Understanding the Future of Autonomous Driving
In August of this year, the founder of a certain brand drove the NIO ES8 on August 12 and unfortunately passed away in a traffic accident when the NOP automatic navigation assisted driving function was turned on. This is the second fatal accident in NIO within half a month, and it is also the first fatal accident in NIO’s Level 2 autopilot system, which has attracted widespread attention and discussion on the Internet. The accident once again sounded the alarm for the use of autonomous driving systems.
Car companies should not over-promote the capabilities of autonomous driving to consumers. As a consumer, the current Level 2 automation level of autonomous driving vehicles is far from the driver’s relaxed state of “sleeping, watching drama, eating” and so on. There is still a big technological gap. Therefore, a correct understanding of the level of autonomous driving is a compulsory course related to life.
What is an unmanned vehicle?
Understand the definition of driverless vehicle levels
To understand what an unmanned vehicle is, one must first understand the definition of the level of autonomous driving. According to the definition of SAE (International Society of Automata Engineers, original translation: “Society of Automotive Engineers”), there are six levels of autonomous driving.
Level 1-2 requires the driver to take over vehicle support functions, including limited warnings and instantaneous assistance, such as blind-spot warning, lane departure warning, and automatic emergency braking. Although Level 1-2 vehicles have support functions, the driver still has to perform steering, braking, or acceleration controls as needed to ensure the safety of people and vehicles.
When the automatic driving function is put into use, Level 3-5’s dependence on the driver gradually decreases. Level 3 and Level 4 autopilot functions can realize autopilot under the premise of meeting limited conditions. Level 5 vehicles can drive autonomously under all conditions and are considered fully autonomous (unmanned driving).
Definition of Autonomous Driving Level (Source: SAE)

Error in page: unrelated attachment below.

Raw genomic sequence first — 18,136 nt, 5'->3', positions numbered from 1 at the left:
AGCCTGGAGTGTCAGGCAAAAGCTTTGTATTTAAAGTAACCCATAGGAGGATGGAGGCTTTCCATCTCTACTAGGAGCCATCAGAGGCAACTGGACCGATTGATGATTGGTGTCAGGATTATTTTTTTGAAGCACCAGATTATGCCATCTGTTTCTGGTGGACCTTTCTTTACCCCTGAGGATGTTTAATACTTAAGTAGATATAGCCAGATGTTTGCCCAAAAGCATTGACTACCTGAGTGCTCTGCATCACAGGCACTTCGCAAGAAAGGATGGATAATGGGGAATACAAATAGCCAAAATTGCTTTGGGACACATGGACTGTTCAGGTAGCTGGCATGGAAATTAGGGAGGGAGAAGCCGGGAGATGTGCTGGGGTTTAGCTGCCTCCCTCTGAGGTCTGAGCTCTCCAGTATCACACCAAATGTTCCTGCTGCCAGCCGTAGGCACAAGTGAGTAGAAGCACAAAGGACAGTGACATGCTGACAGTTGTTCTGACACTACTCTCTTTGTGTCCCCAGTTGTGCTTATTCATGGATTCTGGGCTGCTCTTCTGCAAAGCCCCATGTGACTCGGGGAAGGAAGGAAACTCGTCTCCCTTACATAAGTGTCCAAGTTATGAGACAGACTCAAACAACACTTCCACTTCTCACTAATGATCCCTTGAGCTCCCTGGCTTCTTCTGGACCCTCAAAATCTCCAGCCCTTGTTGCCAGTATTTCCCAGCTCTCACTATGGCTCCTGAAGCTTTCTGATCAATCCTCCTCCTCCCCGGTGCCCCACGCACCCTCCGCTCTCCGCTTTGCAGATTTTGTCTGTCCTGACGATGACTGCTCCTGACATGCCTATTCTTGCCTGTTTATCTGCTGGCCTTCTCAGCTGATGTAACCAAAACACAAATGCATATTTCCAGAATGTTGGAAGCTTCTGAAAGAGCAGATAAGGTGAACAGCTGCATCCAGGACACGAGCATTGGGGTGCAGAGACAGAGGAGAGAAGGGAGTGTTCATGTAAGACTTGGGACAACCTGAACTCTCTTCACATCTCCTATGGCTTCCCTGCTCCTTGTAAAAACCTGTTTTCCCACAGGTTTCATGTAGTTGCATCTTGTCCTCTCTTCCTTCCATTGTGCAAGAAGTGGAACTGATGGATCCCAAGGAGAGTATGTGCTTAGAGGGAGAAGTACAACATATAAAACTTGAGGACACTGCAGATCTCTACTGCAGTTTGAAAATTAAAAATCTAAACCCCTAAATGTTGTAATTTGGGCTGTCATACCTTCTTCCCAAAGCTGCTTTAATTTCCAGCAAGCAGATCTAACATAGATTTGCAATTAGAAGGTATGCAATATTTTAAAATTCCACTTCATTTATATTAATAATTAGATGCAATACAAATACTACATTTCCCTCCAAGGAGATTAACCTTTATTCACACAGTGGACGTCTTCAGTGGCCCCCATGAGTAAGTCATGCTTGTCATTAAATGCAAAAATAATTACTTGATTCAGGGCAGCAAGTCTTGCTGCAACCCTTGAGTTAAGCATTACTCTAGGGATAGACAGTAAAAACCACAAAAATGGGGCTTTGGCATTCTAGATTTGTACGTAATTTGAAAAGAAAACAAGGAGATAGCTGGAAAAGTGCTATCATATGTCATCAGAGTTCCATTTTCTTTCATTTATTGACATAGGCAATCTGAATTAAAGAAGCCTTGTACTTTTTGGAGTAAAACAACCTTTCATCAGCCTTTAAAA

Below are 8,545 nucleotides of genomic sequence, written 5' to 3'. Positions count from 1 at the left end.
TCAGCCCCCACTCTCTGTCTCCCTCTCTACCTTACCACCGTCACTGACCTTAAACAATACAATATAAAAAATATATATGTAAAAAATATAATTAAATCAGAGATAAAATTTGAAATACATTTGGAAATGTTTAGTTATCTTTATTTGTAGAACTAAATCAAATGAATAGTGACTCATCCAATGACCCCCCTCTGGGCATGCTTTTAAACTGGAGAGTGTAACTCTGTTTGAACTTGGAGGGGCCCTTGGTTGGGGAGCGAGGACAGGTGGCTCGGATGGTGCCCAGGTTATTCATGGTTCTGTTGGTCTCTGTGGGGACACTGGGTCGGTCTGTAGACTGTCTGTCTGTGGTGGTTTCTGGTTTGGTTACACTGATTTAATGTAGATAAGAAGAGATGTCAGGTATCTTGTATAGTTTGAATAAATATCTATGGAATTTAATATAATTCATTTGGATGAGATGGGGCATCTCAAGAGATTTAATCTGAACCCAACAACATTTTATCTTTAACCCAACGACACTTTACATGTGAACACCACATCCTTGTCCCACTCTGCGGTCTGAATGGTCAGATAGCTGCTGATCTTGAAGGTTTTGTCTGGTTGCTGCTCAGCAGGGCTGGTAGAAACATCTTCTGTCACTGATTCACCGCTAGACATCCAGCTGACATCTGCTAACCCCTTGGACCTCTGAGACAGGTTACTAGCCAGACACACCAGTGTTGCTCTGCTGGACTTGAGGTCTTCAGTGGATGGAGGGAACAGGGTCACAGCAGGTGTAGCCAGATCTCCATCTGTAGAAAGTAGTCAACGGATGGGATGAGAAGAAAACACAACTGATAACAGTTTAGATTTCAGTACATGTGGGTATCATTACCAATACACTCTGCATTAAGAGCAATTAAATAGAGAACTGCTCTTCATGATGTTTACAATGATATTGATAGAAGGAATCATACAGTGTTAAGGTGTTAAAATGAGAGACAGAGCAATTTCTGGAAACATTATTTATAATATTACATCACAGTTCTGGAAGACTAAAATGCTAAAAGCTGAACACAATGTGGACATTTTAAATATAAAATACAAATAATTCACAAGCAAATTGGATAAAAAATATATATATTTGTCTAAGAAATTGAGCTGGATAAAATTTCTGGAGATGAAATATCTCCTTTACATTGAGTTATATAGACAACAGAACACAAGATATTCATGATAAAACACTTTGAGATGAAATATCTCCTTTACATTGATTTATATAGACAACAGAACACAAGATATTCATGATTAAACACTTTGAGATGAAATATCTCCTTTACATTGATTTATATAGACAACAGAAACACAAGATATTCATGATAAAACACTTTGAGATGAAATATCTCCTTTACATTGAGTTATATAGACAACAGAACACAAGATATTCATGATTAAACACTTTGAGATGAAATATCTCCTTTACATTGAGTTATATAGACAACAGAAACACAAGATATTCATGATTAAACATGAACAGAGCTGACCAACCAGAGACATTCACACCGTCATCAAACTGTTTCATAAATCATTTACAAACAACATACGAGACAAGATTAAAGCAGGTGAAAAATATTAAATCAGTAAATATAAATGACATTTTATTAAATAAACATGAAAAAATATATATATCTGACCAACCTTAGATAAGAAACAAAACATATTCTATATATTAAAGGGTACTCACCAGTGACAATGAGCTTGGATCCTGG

Autonomous vehicles and unmanned vehicles
In the final analysis, the amount of manual intervention required can indicate whether the vehicle is autonomous or unmanned. The former requires some degree of human intervention to accept orders, while the latter does not require human intervention.
Self-driving vehicles are very common, equipped with advanced driver assistance systems (ADAS) such as automatic emergency braking, blind-spot detection, and lane departure warning, which are safety alerts that most consumers are familiar with. But it should not be confused with the concept of a true self-driving vehicle. A fully autonomous vehicle can determine where the car will go and how fast it will travel. It will make a decision in real-time regardless of whether humans are present. However, this technology has not yet been implemented.
For example, Tesla Autopilot is a self-driving vehicle function, but its name is causing confusion for consumers. Consumers have accidents because they think it is a fully driverless vehicle, not a car that is sufficiently driverless. Drivers must truly understand the difference between the two vehicle types in order to know when they need to turn their attention back to the road and ensure safety.
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Driverless vehicles today
Autonomous driving vs. unmanned driving
According to SAE’s definition, Level 5 vehicles are self-driving cars, while self-driving cars are Level 4 and below. Self-driving cars still require manual control or intervention by the driver in the event of any unqualified conditions.
On the other hand, unmanned vehicles can fully detect their surroundings and respond safely and appropriately without any human intervention. Fully autonomous vehicles can effectively replace the driver.
Today, autonomous vehicles mainly include autonomous shuttle buses, pilot cars, and robotic taxis. These vehicles can not only realize autonomous driving but also realize the ability to pick up and drop off passengers without the presence of a driver or any passengers.